Call Stretching & Short Stopping Fraud – Protecting Operators in Premium Rate Destinations

Tuesday 7 Jun 2022 | Member Press Release | Member Resources |

In 2021, fraud-caused losses to telcos around the world totaled close to $40 billion, while global telecom revenue lost specifically to Short Stopping and Call Stretching attacks was estimated at $4 billion

But these fraud schemes don’t just steal revenue – they cause customer churn, create unresolvable disputes and lead to the blockage of entire numbering plans from specific countries. People are unable to reach their family and friends in such destinations and, as a result, the terminating operators in these regions lose revenue due to lost traffic.

Due to the strategies used by these fraudsters, operators in destinations with high termination rates – such as the Maldives, Algeria, or the EU – are particularly at risk. But in contrast with spam calls, the industry has seen little response from regulators. 

At a time when Call Stretching and Short Stopping attacks are on the rise, the chances of preventing them are becoming smaller and smaller. Thankfully, call validation can put an end to this issue, once and for all.

But to understand how we can stop these fraud schemes, it’s vital to first understand how these particular fraud schemes operate.

What are Call Stretching and Short Stopping?

To understand these fraud schemes, let’s consider an example of a normal, non-hijacked call process. Imagine a call that originates in Canada and terminates in Cuba. The Cuban operator (B Operator) eventually charges $5.00 for the 10-minute call. 

In a legitimate call, several wholesale transit carriers each collect, for example, one cent per minute for connecting the call.

Each carrier charges the next carrier in the routing chain until the A Operator pays the full amount for the total duration of the call. 

Call Stretching vs Legitimate Call

Call Stretching occurs after a call has been connected for some time. For example, at the five-minute mark, a fraudulent carrier disconnects the B-side and connects the A-side to a recording of the conversion (or some other recording to keep the A-side connected for as long as possible) to extend the charged duration of the call and directly funnel the profits into their pocket.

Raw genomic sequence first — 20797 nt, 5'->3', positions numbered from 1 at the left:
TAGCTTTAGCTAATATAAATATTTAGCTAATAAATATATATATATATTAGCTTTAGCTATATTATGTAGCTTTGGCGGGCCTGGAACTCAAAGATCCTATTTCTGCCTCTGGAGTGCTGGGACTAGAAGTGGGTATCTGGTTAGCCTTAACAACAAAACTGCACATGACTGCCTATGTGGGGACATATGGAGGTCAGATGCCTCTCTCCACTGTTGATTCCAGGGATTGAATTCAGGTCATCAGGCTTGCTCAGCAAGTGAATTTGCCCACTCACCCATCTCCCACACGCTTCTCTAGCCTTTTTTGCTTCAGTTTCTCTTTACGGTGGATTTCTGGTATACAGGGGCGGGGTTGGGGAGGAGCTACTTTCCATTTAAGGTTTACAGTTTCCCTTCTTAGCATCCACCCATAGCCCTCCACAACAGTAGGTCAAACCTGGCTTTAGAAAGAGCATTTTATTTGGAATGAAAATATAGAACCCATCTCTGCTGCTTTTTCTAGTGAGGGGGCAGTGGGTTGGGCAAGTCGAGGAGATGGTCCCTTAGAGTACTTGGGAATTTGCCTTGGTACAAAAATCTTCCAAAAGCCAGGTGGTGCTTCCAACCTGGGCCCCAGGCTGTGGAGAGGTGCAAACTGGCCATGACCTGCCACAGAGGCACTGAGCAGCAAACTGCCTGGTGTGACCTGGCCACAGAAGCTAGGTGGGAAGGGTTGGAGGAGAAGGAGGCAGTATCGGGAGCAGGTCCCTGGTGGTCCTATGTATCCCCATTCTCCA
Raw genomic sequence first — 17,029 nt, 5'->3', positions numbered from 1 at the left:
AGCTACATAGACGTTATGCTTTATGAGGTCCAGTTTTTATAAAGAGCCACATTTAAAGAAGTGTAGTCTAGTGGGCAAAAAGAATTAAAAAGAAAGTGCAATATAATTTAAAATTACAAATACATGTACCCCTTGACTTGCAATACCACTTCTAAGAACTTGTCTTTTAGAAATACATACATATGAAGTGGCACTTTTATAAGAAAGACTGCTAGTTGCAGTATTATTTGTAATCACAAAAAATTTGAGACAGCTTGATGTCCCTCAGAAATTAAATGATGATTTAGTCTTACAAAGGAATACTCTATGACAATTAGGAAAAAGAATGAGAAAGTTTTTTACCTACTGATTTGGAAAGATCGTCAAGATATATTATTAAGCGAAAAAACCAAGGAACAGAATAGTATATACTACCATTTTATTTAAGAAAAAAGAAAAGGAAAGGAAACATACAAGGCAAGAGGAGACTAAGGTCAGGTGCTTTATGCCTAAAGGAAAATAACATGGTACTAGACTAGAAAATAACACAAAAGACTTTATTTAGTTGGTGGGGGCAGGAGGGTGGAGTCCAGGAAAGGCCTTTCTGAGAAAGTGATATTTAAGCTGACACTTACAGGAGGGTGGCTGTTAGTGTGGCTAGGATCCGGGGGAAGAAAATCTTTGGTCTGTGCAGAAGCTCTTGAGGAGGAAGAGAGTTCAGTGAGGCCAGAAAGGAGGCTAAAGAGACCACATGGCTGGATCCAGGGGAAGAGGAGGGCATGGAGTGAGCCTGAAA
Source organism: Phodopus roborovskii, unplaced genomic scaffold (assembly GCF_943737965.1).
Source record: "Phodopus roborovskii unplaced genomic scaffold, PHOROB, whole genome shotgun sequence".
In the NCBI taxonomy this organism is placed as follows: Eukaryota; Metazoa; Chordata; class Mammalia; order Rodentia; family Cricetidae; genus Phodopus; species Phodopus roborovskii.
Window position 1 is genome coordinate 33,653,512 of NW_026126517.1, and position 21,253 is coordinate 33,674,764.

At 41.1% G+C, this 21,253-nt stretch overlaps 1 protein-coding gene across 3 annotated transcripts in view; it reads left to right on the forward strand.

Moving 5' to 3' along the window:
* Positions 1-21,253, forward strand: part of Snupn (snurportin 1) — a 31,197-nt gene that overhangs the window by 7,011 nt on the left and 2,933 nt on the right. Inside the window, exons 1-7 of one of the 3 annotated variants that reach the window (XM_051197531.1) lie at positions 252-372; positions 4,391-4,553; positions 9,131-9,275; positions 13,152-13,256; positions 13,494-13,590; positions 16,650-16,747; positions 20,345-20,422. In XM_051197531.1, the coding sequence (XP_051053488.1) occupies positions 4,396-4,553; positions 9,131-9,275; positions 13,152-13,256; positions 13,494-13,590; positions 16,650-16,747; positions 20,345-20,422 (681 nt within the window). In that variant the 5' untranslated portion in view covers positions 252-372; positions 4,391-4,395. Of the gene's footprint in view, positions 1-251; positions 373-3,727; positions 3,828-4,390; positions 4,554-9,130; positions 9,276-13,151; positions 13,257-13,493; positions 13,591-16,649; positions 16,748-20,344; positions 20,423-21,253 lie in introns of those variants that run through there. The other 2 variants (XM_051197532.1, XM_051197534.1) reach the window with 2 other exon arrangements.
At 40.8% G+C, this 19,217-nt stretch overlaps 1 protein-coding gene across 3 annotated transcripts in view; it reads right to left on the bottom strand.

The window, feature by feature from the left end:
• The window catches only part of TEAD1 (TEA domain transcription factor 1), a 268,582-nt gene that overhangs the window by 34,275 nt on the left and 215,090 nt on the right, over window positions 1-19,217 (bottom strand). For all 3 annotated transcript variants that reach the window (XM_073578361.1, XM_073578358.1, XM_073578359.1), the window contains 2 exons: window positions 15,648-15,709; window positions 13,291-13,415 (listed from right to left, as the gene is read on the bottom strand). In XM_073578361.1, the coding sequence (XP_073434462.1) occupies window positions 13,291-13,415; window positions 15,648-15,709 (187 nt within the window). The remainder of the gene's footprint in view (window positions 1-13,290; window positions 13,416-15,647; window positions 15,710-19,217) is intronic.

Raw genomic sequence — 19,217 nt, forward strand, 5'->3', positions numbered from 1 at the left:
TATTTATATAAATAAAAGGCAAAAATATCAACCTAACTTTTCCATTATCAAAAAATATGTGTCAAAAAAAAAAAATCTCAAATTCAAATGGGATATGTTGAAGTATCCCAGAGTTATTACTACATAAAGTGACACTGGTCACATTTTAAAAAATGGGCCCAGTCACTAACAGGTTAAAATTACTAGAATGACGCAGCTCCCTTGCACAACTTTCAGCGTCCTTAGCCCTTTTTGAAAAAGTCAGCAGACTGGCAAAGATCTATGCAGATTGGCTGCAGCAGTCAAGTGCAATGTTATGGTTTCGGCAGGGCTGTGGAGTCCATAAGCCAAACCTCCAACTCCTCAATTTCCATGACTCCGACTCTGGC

In some cases, a recording may ask the caller to remain on hold while the called party is away – anything to prolong the call.

In the above example, the fraudulent carrier charges the preceding carrier $0.50 /min for every second or minute the A-side stays connected after the five-minute mark and collects the profits. And at the same time, neither the A nor B operator is aware the call has been disconnected and fraudulently prolonged.

Short Stopping vs Legitimate Call

Short Stopping is based on the same principle, but the hijacking occurs before the call connects to the intended destination, usually by a fraudulent transit carrier in the transit path. 

The call is rerouted to a high rate destination with a live answer or connected to a recording. Again, the goal is the same – to keep the caller on the line for as long as possible and rack up charges.

Sometimes, the caller will hear a typical disconnection notice or the fraudster will pay a message such as, “Hello? Hello? I’m having trouble hearing you. Please hold on…” etc. 

Since these recordings often sound real, callers may not even be aware the fraud has occurred until they get an enormous bill for calls to a destination they never dialed.

The common thread between the two schemes is the exploitation of premium rate destinations. This poses a threat both for terminating operators and ordinary people trying to get in touch with friends and family in these destinations.

Targets of Call Stretching and Short Stopping: Premium rate destinations

Below is an incomprehensive list of high rate destinations targeted by Call Stretching and Short Stopping:

  • Falkland Islands (€1.17/min)
  • Seychelles (€0.48/min)
  • Cuba (€0.50/min)
  • Chad (€0.42/min)
  • Maldives (€0.62/min)
  • Tunisia (€0.59/min)
  • Algeria (€0.61/min)
  • European Union (€0.13 – €0.40/min)

The lack of a reliable and accurate way of stopping fraud attacks has prompted many operators to take the desperate measure of blocking the entire numbering plans of such countries. As a result, local operators in these destinations lose immense traffic volumes and the corresponding revenue. And many callers simply can’t reach people by phone in these countries. 

Consequences of Call Stretching and Short Stopping 

These attacks harm end-users, originating telcos, terminating telcos, and entire countries.

End-users face:

  • enormous charges on their phone bill to countries they never dialed
  • privacy violations as their conversations are recorded
  • being blocked from calling the entire numbering plan of certain countries and regions

Originating telcos suffer from:

  • financial losses from the fraud itself
  • payment disputes and trouble ticketing
  • customer dissatisfaction and immense churn

Terminating telcos suffer from:

  • shorter call durations & calls being rerouted to other destinations